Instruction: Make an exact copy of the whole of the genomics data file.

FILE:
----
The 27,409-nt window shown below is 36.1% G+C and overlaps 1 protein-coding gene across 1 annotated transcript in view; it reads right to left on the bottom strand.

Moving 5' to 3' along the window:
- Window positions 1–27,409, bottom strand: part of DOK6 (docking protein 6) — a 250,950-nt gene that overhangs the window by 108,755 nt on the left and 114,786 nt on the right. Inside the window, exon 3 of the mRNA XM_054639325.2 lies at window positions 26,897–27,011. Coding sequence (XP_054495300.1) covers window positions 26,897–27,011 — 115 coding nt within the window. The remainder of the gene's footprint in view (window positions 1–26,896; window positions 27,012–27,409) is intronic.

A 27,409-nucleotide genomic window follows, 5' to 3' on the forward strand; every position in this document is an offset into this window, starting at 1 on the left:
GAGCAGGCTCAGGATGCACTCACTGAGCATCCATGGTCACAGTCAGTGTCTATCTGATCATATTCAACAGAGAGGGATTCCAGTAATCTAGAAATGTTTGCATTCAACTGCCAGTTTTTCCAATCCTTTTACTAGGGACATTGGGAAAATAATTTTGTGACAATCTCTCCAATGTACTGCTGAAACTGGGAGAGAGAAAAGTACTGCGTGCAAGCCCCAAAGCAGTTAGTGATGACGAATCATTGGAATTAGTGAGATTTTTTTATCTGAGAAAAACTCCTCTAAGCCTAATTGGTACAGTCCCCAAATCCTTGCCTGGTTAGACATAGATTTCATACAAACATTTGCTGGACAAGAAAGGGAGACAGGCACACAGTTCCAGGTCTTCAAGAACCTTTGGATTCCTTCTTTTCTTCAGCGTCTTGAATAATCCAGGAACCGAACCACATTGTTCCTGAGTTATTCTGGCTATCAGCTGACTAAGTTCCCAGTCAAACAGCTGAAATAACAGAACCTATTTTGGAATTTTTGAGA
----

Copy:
The 27,409-nt window shown below is 36.1% G+C and overlaps 1 protein-coding gene across 1 annotated transcript in view; it reads right to left on the bottom strand.

Moving 5' to 3' along the window:
- Window positions 1–27,409, bottom strand: part of DOK6 (docking protein 6) — a 250,950-nt gene that overhangs the window by 108,755 nt on the left and 114,786 nt on the right. Inside the window, exon 3 of the mRNA XM_054639325.2 lies at window positions 26,897–27,011. Coding sequence (XP_054495300.1) covers window positions 26,897–27,011 — 115 coding nt within the window. The remainder of the gene's footprint in view (window positions 1–26,896; window positions 27,012–27,409) is intronic.

A 27,409-nucleotide genomic window follows, 5' to 3' on the forward strand; every position in this document is an offset into this window, starting at 1 on the left:
GAGCAGGCTCAGGATGCACTCACTGAGCATCCATGGTCACAGTCAGTGTCTATCTGATCATATTCAACAGAGAGGGATTCCAGTAATCTAGAAATGTTTGCATTCAACTGCCAGTTTTTCCAATCCTTTTACTAGGGACATTGGGAAAATAATTTTGTGACAATCTCTCCAATGTACTGCTGAAACTGGGAGAGAGAAAAGTACTGCGTGCAAGCCCCAAAGCAGTTAGTGATGACGAATCATTGGAATTAGTGAGATTTTTTTATCTGAGAAAAACTCCTCTAAGCCTAATTGGTACAGTCCCCAAATCCTTGCCTGGTTAGACATAGATTTCATACAAACATTTGCTGGACAAGAAAGGGAGACAGGCACACAGTTCCAGGTCTTCAAGAACCTTTGGATTCCTTCTTTTCTTCAGCGTCTTGAATAATCCAGGAACCGAACCACATTGTTCCTGAGTTATTCTGGCTATCAGCTGACTAAGTTCCCAGTCAAACAGCTGAAATAACAGAACCTATTTTGGAATTTTTGAGA